even in In the era of the virtual phenomenon, it takes me days to recover from the whirlwind of CES. Keeping up with the year’s big hardware news is a little less than ideal, but perhaps the changing nature of the big tech event will bring adjustments to the news cycle as well. For that reason, I’m apparently a little relieved that it’s been a slow week on the robotics news front — even if that means it’s going to be a smaller newsletter.
However, with the show almost a week away, it brings some additional perspective on emerging trends. From where I sit, here’s where the world of robotics can take important things from CES 2022.
Automotive will continue to be a major driver. What began as an interest in manufacturing evolved into the world of autonomous vehicles – and beyond. Hyundai had the biggest headline-grabbing news of all time, though announcements from the carmaker were a little everywhere. The company’s PND (Plug and Drive Module) continues to broaden concepts around autonomous mobility, which may eventually delve into the world of mass transit.
Its concepts for the Boston Dynamics spot system, on the other hand, run the gamut from practical to shoot robots into space, so Earthlings can interact with the metaverse on the actual surface of Mars. That sounds fine, but there’s still a lot of practical work to be done in the meantime, and I go back and forth about how useful these big conceptual pitches are – especially in an era where we’re really going to have a lot of robots with us. Looking at work.
By and large, I think consumer electronics firms were less reliant on robotics as a sort of shorthand way of demonstrating that they’re thinking about the future. big warning for is lg, which announced UL certification for its CLOI Servbot. The difference here is that LG actually takes robotics more seriously than the others. That means, in part, focusing on near-term practical applications, rather than videos showing how 2050 homes might look with their robots.
We touched on last week UV disinfecting robots (including the one from LG) as a handy and practical near-term use for indoor-navigating robots. This is something that people have been worried about for a few years in this pandemic and ultimately it matters a lot. Servbot, as the name implies, wants to take on systems like Bayer Robotics – in fact, a second set of arms for servers. Like Bayer, hotels and stores as well as restaurants are on the list of customers.
The system is capable of carrying around 66 pounds for up to 11 hours on a single charge. LG’s Jeffrey Weiland says, “As the first commercial service robot to receive UL certification for safe operation in a consumer environment, the CLOi Servbot’s semi-autonomous operations provide an effective means for businesses to better serve, while frees up employees to focus on building customer relationships and relationships that encourage repeat visits.” There is no fixed date, but the system will roll out to select customers before being introduced nationwide.
Agtech is one of the major categories to look for here. John Deere made the biggest waves with his fully autonomous tractor. Now’s Vineyard Robot got a little bit of love, too. Ultimately, CES certainly isn’t an agricultural show, but it’s pretty clear that we’re only scratching the surface here in terms of how these robots can help out on the farm.
More BabyStep for Home Robotics. Audiences have been waiting for the next Roomba for several years now, but thus far trying to find the right balance between pricing and functionality for a home setting has been largely fruitless. Compare Amazon’s Astro Robot with a Labrador Retriever. The first is in the category of solutions currently looking for problems, while the second is addressing the genuine desire of those who need help to live on their own. It’s not exactly a mainstream product, and the market, size and pricing will likely keep it there. But eldercare is a very real concern, and Robotics has few immediately available solutions.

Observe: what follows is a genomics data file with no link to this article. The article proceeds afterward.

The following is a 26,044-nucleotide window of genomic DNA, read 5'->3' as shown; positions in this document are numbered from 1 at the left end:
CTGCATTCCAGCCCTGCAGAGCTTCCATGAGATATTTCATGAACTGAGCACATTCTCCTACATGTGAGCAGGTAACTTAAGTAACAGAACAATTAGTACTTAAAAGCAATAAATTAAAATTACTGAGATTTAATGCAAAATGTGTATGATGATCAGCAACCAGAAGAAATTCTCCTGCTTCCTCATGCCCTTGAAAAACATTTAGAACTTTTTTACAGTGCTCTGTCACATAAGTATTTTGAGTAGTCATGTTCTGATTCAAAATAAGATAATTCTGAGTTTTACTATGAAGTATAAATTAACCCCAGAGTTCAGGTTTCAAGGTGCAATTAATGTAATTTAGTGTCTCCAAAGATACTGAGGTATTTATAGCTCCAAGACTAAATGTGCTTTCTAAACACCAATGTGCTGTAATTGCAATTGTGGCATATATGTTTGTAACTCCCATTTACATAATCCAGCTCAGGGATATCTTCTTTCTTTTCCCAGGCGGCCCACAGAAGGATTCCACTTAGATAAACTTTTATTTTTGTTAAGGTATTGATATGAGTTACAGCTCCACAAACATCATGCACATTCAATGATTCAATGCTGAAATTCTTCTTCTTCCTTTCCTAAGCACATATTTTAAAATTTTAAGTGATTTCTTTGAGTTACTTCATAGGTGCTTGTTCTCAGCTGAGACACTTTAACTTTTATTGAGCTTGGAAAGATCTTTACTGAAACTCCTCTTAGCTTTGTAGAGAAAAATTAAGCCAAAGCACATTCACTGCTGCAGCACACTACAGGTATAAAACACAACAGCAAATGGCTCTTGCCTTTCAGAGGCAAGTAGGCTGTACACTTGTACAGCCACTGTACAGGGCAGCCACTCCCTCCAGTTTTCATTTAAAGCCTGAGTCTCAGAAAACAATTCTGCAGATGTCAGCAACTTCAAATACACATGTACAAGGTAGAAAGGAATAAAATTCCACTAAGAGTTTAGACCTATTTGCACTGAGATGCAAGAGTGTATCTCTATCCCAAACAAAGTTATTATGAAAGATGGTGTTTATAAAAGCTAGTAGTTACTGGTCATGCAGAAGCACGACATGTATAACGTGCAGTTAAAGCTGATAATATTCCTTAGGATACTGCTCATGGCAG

Speaking of Assisted Living, Cornell Has a Cool Project Earned a grant of $1.5 million From the National Science Foundation’s National Robotics Initiative. Assistant Professor Tapomukh Bhattacharjee says he is ready to take his team’s research to the next level, adding, “I started to interact a lot with stakeholders – people with mobility limitations, caregivers who help them. and occupational therapists – and I felt like robotics could really make a difference in their lives, when it’s ready to be deployed.”
As always, some news from the last-mile delivery side of things. Magna announced this week that it has purchased IP and assets from Boston-based Optimus Ride, along with 120 of its employees.
Here’s Magna President John O’Hara on the matter:
Increasing our engineering bench strength to understand hardware and software helps us navigate our path in the rapidly growing ADAS market. As autonomy continues to progress, we saw an opportunity to bring in additional expertise to support current programs as well as future customer needs. We are delighted to welcome the Optimus Ride employees to the Magna family.
Meanwhile, the extremely well-funded Nuro showed off its new road-ready ‘bot. The system doubles the cargo of its predecessor, has a number of new safety sensors and features and has its own external airbag, which is positioned upon contact with a person or object. No word yet on when it actually plans to deploy the system in the street.
Shenzhen-based Hai Robotics, which in September announced a $200 million raise, has Broken ground at a “demo center” In the SF Bay Area – specifically my hometown of Fremont. This area will primarily be dedicated to showcasing the company’s warehouse automation, as it seeks to further expand its reach in the US market.
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